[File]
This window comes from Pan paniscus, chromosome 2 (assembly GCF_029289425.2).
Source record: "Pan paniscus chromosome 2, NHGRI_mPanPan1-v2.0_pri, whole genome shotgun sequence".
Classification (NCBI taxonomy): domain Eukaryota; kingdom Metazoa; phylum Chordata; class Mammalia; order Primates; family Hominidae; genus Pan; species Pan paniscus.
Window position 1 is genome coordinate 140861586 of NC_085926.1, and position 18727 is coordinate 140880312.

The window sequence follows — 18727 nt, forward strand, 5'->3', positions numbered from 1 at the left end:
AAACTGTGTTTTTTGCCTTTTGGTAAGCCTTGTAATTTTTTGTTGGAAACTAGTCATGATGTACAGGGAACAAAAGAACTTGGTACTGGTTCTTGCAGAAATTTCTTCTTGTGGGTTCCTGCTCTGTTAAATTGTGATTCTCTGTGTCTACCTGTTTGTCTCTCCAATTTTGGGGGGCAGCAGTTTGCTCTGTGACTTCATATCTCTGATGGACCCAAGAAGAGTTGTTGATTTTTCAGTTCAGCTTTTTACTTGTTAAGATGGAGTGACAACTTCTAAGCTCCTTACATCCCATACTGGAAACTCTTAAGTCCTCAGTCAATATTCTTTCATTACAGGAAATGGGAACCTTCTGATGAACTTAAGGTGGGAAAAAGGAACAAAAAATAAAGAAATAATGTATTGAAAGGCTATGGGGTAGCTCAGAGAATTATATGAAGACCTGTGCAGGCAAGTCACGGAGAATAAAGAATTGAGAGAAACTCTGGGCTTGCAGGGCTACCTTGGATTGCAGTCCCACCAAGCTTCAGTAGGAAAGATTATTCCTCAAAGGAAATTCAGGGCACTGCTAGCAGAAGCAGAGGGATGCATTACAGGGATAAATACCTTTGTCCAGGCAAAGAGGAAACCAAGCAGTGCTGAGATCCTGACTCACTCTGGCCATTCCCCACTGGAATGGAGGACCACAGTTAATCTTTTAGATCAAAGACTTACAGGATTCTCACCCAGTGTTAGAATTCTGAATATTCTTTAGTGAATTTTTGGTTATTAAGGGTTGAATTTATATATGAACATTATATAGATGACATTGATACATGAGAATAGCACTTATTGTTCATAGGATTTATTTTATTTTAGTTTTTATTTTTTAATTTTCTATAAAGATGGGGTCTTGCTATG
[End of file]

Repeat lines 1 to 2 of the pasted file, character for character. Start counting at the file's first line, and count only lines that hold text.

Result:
This window comes from Pan paniscus, chromosome 2 (assembly GCF_029289425.2).
Source record: "Pan paniscus chromosome 2, NHGRI_mPanPan1-v2.0_pri, whole genome shotgun sequence".